“In any moment of decision, the best thing you can do is the right thing, the next best thing is the wrong thing, and the worst thing you can do is nothing” –Teddy Roosevelt
I heard this quote some time ago, and couldn’t decide how I felt about it. Then, an event happened that made it all make sense. For quite some time, I have known a girl. We will call her Susie for the sake of anonymity. Suzie was morbidly obese for as long as I can remember. She was also the nicest girl I believe I have ever met. Everyone I knew went extreme lengths to make sure she was included and the inevitable attacks the world lobbed at her. It was one of the first cruel truths a lot of my friends and I learned growing up: the world will point out your flaws.
Over the years, I would watch her become increasingly overweight. She first hit the 200lb mark, then the 300, then the 400. We stopped bringing it up after that. On the occasions I would see her, she would smile and tell me how proud she was to know me, and how well I am doing in my fitness goals. I would like politely and change the subject. Something about that interaction never felt right.
It wasn’t a topic of small talk or gossip. No one talked about her weight. We didn’t want to hurt her feelings. We wanted her to feel accepted and loved, because she was such an accepting/loving woman.
And here’s the sad truth: she died. She died before 30 because I was too much of a damn wimp to offer her the help she needed. I wouldn’t have opposed the work pro-bono, as she was truly a joy to be around. Nope, I simply said nothing because I didn’t want to deal with potentially hurting her feelings. So I stuck my head in the sand and let her slowly kill herself. I had all the education in the world on the topic. Certainly literature fully supports that her death was imminent and yet, I pretended there was a better use of my time. There wasn’t. And I’m done.
I am done ignoring blatant health risks. I never set out on this path to tell people what they want to hear. I always wanted to help people. “To change lives” I have said. Specifically, I wanted to help people by way of properly applied nutritional support and exercise prescription. I have done every formal education route I could logistically afford to do so, and have successfully turned SEVERAL peoples picture of health around. However, I did it mostly passively. They came to me, I did as they asked. If someone didn’t asked, I didn’t help. Hell, I have seen people obviously struggling with health related choices, and bit my tongue because I didn’t want to step on any toes. And while we can sit here and replay all the success stories, the truth is that its the fumbles that make you lose sleep at night. I don’t stay away thinking about client so-and-so’s lowered BMI. I stay awake thinking about how I should have said something…ANYTHING…to people like Susie.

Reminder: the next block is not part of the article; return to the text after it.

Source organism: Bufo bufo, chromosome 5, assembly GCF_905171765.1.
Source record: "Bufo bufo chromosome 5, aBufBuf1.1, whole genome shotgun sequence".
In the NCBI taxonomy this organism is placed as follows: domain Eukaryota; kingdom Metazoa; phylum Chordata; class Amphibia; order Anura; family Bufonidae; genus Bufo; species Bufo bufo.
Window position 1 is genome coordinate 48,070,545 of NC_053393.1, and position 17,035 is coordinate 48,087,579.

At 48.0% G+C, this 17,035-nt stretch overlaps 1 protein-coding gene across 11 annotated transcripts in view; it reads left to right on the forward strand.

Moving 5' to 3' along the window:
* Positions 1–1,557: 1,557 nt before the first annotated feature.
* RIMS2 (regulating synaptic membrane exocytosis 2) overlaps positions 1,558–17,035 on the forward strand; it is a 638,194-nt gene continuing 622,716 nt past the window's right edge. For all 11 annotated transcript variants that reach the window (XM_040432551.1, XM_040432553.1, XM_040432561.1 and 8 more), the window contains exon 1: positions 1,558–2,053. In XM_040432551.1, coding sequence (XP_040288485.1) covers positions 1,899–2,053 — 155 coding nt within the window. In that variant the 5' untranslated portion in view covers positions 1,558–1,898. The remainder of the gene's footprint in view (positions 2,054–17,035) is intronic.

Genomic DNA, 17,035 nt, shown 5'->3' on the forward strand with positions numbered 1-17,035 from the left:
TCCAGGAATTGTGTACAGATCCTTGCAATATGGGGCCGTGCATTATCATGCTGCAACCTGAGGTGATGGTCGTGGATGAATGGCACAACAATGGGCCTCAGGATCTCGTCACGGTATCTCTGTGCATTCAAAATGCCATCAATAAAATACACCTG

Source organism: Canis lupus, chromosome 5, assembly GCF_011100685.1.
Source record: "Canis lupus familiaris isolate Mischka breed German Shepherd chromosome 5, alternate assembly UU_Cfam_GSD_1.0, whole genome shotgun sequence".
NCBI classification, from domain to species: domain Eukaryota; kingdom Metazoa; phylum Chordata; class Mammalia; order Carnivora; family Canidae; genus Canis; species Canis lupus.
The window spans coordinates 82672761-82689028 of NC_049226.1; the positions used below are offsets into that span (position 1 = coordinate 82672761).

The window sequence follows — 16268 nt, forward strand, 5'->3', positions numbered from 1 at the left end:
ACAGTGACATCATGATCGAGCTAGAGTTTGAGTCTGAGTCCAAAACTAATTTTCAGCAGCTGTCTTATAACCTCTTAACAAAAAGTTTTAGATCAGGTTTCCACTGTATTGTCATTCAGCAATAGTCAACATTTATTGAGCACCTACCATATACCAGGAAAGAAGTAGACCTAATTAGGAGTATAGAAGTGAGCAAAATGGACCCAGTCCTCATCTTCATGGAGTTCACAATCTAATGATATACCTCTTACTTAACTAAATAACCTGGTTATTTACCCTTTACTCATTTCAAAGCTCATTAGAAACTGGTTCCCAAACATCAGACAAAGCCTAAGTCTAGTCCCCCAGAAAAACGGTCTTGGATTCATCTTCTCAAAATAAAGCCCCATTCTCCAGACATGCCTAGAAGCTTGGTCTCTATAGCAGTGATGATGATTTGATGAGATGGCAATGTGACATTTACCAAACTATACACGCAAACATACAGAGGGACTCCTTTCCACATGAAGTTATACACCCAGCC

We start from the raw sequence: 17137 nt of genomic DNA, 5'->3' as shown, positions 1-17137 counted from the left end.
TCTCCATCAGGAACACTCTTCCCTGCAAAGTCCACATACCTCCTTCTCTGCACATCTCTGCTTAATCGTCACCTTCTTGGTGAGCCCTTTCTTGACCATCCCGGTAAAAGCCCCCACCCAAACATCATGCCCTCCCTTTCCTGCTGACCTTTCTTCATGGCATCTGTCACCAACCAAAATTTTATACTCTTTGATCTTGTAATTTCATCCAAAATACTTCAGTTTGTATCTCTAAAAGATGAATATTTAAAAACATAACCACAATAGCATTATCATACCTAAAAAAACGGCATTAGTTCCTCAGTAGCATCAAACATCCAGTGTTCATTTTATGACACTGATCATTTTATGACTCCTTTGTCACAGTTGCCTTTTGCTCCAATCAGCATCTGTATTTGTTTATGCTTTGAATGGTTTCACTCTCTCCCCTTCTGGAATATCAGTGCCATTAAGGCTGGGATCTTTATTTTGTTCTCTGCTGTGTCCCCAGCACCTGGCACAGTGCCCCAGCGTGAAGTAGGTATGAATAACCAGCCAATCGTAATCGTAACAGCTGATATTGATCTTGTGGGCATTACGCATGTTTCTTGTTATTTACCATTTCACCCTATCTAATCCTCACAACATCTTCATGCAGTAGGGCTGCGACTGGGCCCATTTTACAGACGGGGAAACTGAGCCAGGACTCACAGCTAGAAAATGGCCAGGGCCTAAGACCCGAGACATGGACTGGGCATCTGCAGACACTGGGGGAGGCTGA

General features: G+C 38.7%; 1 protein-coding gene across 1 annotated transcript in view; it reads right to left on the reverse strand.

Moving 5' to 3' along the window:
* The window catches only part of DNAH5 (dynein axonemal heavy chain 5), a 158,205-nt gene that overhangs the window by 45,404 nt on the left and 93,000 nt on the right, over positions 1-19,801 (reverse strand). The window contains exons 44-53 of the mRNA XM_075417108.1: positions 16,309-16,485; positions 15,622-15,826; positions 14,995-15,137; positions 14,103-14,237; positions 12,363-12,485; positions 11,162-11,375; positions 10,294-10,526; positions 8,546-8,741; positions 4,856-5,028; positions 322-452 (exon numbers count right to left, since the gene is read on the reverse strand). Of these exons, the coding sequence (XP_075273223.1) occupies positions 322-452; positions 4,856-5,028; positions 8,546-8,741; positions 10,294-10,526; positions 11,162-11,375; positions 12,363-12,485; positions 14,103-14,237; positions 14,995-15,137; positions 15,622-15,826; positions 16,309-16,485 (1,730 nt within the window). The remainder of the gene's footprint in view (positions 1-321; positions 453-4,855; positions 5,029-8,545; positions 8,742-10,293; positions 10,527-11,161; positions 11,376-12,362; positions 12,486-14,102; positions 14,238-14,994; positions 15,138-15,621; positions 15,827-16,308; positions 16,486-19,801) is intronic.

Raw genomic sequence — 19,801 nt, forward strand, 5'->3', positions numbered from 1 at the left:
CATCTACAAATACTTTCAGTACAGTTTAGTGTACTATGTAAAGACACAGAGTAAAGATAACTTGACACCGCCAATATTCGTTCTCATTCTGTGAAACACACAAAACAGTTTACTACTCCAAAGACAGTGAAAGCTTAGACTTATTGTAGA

So maybe I will come clean on things I have watched, and said nothing:
–Morbid obesity that led to a slew of heath issues and ultimately death
–overuse and abuse of PEDs
–extreme social isolation
–Eating disorders, ranging from binge eating to orthorexia
I am done turning a blind eye to these issues. If you are looking for a coach to turn a blind eye to things you are doing that can shave years off of your life, I am not your girl. If you are looking for me to tell you that everything will be fine and that behavior modification is a walk in the park, you will be disappointed. If you want to abuse yourself and those around you for the sake of some instant gratification, I will object. At the end of the day, I never set out to be Coach Feel Good. I set out to make your life better in a real way. Because when I can, I want to do the right thing and help you. At times, I believe I need to do the “wrong” thing: hurt your feelings with the truth. But I am done doing nothing.